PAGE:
Sunday, January 3, 2010

Water the Bamboo

Greg Bell, a motivational speaker provides the metaphor, Water The Bamboo,*  to explain that success in life's endeavors takes both time and work. 

With giant timber bamboo, farmers begin with a seed.  Then they water. Nothing happens in the first year. In the second year, nothing sprouts. In the third year, still no growth appears. They water and wait.

In the fourth year, the bamboo stalks will shoot 90 feet in just 60 days! The bamboo requires patience and water before it springs from the soil.

Writers need to realize this also.  An idea in seed formation may take years to sprout into a piece of writing.  We nurture ideas but often must wait for their time to blossom.  Patience becomes key as well as staying aware and vigilant for the connections among the sensory imagery that swirls around us in each moment. In the meantime, we write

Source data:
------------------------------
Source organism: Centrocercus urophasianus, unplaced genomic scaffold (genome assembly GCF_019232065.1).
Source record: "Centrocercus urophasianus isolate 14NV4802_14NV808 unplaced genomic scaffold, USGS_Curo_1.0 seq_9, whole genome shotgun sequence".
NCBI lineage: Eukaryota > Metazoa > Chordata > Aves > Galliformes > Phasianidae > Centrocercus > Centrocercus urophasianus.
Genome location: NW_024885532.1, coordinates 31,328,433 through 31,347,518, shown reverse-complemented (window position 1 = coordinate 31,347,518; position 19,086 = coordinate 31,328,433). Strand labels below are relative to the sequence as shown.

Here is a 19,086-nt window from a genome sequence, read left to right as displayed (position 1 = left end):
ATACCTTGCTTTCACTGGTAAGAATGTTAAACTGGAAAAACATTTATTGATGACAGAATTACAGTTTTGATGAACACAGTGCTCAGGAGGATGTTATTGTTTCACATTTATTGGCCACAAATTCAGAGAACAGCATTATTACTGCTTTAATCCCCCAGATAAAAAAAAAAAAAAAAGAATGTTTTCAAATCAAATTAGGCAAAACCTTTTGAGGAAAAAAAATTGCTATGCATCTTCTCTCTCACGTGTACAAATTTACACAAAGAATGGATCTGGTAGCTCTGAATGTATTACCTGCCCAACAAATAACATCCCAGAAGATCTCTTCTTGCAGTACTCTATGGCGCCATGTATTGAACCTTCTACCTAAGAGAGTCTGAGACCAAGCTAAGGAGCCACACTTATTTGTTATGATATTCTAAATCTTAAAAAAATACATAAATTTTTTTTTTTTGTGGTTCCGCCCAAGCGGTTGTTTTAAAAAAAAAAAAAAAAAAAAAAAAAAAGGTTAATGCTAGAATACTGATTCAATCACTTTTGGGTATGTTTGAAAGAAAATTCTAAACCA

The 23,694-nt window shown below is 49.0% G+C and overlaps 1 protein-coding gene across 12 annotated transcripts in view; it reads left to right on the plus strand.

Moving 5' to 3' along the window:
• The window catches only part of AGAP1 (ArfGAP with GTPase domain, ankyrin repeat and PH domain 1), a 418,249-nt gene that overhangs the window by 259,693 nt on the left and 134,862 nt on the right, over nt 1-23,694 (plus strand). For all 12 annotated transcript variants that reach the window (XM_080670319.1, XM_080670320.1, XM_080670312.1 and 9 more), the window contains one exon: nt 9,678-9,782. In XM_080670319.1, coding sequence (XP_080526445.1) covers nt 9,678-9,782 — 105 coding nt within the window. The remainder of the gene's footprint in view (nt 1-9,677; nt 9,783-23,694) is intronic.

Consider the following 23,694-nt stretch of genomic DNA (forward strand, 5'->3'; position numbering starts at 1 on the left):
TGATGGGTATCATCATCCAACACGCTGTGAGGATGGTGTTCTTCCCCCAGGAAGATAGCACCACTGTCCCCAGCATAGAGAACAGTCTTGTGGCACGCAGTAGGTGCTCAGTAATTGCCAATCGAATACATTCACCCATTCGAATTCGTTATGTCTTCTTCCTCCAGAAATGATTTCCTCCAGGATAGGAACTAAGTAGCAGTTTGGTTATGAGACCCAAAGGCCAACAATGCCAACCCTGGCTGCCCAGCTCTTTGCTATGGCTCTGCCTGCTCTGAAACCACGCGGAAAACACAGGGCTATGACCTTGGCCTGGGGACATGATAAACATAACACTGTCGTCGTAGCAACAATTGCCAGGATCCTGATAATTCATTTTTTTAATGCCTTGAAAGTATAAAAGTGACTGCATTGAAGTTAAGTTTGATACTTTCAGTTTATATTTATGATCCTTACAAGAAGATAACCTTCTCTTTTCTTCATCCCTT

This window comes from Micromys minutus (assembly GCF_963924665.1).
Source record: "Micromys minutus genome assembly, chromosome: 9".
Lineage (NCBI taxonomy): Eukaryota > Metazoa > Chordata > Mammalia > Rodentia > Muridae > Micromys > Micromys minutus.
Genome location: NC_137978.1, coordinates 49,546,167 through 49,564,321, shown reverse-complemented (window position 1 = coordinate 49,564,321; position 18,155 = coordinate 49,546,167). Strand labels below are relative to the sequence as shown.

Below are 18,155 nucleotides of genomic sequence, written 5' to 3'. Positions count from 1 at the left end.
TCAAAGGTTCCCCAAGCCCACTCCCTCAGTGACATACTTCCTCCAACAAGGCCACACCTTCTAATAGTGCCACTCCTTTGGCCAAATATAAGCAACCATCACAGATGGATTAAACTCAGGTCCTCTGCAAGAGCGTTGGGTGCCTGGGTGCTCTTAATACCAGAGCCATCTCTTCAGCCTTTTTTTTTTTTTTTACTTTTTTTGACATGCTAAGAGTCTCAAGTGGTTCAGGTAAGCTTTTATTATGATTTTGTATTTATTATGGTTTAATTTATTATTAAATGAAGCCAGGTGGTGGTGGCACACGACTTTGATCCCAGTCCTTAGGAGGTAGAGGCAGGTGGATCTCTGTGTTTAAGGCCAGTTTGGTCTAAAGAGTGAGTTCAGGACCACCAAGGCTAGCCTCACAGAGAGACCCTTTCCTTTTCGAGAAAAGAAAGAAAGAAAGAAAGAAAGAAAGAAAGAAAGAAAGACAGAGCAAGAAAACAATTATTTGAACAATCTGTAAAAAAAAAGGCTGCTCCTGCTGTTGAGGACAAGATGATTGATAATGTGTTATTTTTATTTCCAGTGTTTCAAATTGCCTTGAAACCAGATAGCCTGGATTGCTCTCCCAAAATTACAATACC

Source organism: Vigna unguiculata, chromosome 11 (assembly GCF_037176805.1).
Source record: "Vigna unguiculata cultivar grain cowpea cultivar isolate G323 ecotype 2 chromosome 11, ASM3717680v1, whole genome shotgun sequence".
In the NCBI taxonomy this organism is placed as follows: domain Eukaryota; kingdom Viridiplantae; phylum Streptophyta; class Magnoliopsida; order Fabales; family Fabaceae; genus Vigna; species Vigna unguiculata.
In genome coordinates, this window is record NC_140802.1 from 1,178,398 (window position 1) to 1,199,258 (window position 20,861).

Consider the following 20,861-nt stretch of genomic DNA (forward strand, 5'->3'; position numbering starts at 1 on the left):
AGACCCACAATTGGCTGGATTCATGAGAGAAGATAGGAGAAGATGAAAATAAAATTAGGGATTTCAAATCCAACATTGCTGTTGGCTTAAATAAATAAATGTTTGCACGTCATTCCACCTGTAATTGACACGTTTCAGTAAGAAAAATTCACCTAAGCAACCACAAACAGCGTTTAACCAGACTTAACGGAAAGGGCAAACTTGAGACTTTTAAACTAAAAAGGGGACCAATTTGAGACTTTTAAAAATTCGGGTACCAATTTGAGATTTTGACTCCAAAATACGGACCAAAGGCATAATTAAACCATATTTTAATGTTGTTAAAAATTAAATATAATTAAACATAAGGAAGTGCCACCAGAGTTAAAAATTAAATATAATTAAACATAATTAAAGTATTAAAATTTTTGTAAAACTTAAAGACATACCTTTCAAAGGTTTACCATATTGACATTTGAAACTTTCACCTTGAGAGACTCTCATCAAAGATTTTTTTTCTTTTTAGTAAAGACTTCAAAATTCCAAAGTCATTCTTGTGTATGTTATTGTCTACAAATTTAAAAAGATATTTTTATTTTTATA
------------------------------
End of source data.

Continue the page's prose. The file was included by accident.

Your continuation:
We require the echo-effect of memory to bind the past, color the present, then springboard to the future. What do the tendrils of experience enable us to write about?  Our greatest assets become the curiosity to catch life in motion, then let the percolation and synthesis occur as our intuition collates the variety of associations. The commitment to a writing routine means watering our bamboo.

Bernard Cooper believes, "Writing takes place in body, mind and emotions.  It catapults the writer beyond him- or herself."

Creative Write: Begin today to pay attention to the world from your own perceptions, not others' ideals.  How do people, culture and society travel through you?  Experience moments in the same way with your sensory awareness.  Reflect on your observations and experiences.  Then discover the words to connect these insights to others. Decide about your values and what you care about. Water the bamboo of your own words.


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